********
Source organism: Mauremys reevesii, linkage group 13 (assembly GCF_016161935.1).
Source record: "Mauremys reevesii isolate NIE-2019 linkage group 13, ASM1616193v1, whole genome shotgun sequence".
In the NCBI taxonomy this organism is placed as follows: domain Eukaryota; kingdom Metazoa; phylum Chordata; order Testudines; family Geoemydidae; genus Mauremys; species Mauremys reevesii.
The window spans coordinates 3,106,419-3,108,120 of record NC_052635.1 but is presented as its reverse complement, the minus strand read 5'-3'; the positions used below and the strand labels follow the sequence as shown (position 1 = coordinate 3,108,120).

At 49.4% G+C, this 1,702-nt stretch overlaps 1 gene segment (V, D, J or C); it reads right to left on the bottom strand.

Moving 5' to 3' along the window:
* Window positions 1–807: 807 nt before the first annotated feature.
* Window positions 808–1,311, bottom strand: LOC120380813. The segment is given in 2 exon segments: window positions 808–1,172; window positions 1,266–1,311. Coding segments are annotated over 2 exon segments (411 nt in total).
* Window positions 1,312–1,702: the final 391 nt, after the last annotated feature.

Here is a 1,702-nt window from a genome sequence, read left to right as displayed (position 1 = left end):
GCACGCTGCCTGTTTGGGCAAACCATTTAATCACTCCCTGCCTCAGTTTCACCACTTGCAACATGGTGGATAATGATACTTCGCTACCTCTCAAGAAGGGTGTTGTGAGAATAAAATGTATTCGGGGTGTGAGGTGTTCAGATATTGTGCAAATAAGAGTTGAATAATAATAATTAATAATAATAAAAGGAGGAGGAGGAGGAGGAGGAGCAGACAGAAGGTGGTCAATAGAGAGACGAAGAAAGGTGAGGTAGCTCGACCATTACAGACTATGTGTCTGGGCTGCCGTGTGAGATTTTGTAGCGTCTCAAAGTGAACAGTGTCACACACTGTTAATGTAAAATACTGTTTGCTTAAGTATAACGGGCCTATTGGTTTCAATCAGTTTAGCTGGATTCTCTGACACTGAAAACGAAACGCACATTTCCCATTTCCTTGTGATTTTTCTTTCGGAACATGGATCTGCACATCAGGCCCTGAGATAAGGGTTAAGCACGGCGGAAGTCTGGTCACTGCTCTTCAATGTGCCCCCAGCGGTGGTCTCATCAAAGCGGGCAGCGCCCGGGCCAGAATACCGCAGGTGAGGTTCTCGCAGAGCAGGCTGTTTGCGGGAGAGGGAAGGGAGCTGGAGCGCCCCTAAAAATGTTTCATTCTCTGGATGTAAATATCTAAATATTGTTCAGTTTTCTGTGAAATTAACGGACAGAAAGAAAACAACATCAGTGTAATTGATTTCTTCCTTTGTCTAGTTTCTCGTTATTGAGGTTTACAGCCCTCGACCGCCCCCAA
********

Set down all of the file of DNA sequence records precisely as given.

Source organism: Mauremys reevesii, linkage group 13 (assembly GCF_016161935.1).
Source record: "Mauremys reevesii isolate NIE-2019 linkage group 13, ASM1616193v1, whole genome shotgun sequence".
In the NCBI taxonomy this organism is placed as follows: domain Eukaryota; kingdom Metazoa; phylum Chordata; order Testudines; family Geoemydidae; genus Mauremys; species Mauremys reevesii.
The window spans coordinates 3,106,419-3,108,120 of record NC_052635.1 but is presented as its reverse complement, the minus strand read 5'-3'; the positions used below and the strand labels follow the sequence as shown (position 1 = coordinate 3,108,120).

At 49.4% G+C, this 1,702-nt stretch overlaps 1 gene segment (V, D, J or C); it reads right to left on the bottom strand.

Moving 5' to 3' along the window:
* Window positions 1–807: 807 nt before the first annotated feature.
* Window positions 808–1,311, bottom strand: LOC120380813. The segment is given in 2 exon segments: window positions 808–1,172; window positions 1,266–1,311. Coding segments are annotated over 2 exon segments (411 nt in total).
* Window positions 1,312–1,702: the final 391 nt, after the last annotated feature.

Here is a 1,702-nt window from a genome sequence, read left to right as displayed (position 1 = left end):
GCACGCTGCCTGTTTGGGCAAACCATTTAATCACTCCCTGCCTCAGTTTCACCACTTGCAACATGGTGGATAATGATACTTCGCTACCTCTCAAGAAGGGTGTTGTGAGAATAAAATGTATTCGGGGTGTGAGGTGTTCAGATATTGTGCAAATAAGAGTTGAATAATAATAATTAATAATAATAAAAGGAGGAGGAGGAGGAGGAGGAGCAGACAGAAGGTGGTCAATAGAGAGACGAAGAAAGGTGAGGTAGCTCGACCATTACAGACTATGTGTCTGGGCTGCCGTGTGAGATTTTGTAGCGTCTCAAAGTGAACAGTGTCACACACTGTTAATGTAAAATACTGTTTGCTTAAGTATAACGGGCCTATTGGTTTCAATCAGTTTAGCTGGATTCTCTGACACTGAAAACGAAACGCACATTTCCCATTTCCTTGTGATTTTTCTTTCGGAACATGGATCTGCACATCAGGCCCTGAGATAAGGGTTAAGCACGGCGGAAGTCTGGTCACTGCTCTTCAATGTGCCCCCAGCGGTGGTCTCATCAAAGCGGGCAGCGCCCGGGCCAGAATACCGCAGGTGAGGTTCTCGCAGAGCAGGCTGTTTGCGGGAGAGGGAAGGGAGCTGGAGCGCCCCTAAAAATGTTTCATTCTCTGGATGTAAATATCTAAATATTGTTCAGTTTTCTGTGAAATTAACGGACAGAAAGAAAACAACATCAGTGTAATTGATTTCTTCCTTTGTCTAGTTTCTCGTTATTGAGGTTTACAGCCCTCGACCGCCCCCAA